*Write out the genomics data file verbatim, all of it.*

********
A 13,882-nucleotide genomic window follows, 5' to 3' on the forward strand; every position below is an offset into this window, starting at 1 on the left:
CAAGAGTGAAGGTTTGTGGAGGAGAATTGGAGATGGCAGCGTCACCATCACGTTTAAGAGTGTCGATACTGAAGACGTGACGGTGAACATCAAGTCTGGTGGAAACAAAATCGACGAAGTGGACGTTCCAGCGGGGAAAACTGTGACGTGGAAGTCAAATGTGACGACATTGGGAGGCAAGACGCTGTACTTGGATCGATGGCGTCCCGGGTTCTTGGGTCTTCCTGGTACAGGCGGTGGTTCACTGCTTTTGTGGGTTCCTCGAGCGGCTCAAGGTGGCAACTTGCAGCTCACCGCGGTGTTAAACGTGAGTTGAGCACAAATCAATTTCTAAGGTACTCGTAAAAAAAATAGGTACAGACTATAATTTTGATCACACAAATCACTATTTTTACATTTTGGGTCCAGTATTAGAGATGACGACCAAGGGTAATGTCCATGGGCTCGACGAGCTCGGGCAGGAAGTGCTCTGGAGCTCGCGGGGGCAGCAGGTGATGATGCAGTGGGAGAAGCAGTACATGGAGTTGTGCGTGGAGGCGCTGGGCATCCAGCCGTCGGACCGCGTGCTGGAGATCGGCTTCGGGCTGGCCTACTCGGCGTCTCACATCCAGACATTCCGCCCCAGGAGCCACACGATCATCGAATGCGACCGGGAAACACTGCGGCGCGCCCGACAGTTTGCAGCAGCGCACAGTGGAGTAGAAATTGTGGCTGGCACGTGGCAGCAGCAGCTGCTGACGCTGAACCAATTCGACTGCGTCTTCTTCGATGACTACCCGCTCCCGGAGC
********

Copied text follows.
A 13,882-nucleotide genomic window follows, 5' to 3' on the forward strand; every position below is an offset into this window, starting at 1 on the left:
CAAGAGTGAAGGTTTGTGGAGGAGAATTGGAGATGGCAGCGTCACCATCACGTTTAAGAGTGTCGATACTGAAGACGTGACGGTGAACATCAAGTCTGGTGGAAACAAAATCGACGAAGTGGACGTTCCAGCGGGGAAAACTGTGACGTGGAAGTCAAATGTGACGACATTGGGAGGCAAGACGCTGTACTTGGATCGATGGCGTCCCGGGTTCTTGGGTCTTCCTGGTACAGGCGGTGGTTCACTGCTTTTGTGGGTTCCTCGAGCGGCTCAAGGTGGCAACTTGCAGCTCACCGCGGTGTTAAACGTGAGTTGAGCACAAATCAATTTCTAAGGTACTCGTAAAAAAAATAGGTACAGACTATAATTTTGATCACACAAATCACTATTTTTACATTTTGGGTCCAGTATTAGAGATGACGACCAAGGGTAATGTCCATGGGCTCGACGAGCTCGGGCAGGAAGTGCTCTGGAGCTCGCGGGGGCAGCAGGTGATGATGCAGTGGGAGAAGCAGTACATGGAGTTGTGCGTGGAGGCGCTGGGCATCCAGCCGTCGGACCGCGTGCTGGAGATCGGCTTCGGGCTGGCCTACTCGGCGTCTCACATCCAGACATTCCGCCCCAGGAGCCACACGATCATCGAATGCGACCGGGAAACACTGCGGCGCGCCCGACAGTTTGCAGCAGCGCACAGTGGAGTAGAAATTGTGGCTGGCACGTGGCAGCAGCAGCTGCTGACGCTGAACCAATTCGACTGCGTCTTCTTCGATGACTACCCGCTCCCGGAGC